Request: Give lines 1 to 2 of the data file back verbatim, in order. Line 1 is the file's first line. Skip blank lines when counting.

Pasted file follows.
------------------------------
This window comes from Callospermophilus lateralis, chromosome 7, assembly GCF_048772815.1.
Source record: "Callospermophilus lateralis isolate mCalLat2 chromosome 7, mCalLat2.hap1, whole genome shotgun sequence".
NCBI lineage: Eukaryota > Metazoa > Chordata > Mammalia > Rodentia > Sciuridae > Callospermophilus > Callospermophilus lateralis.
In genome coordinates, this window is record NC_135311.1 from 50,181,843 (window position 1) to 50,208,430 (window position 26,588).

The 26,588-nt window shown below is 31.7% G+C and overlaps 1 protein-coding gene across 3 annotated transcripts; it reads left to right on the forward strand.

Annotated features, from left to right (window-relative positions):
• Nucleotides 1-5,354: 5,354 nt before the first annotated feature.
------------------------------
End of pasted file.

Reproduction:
This window comes from Callospermophilus lateralis, chromosome 7, assembly GCF_048772815.1.
Source record: "Callospermophilus lateralis isolate mCalLat2 chromosome 7, mCalLat2.hap1, whole genome shotgun sequence".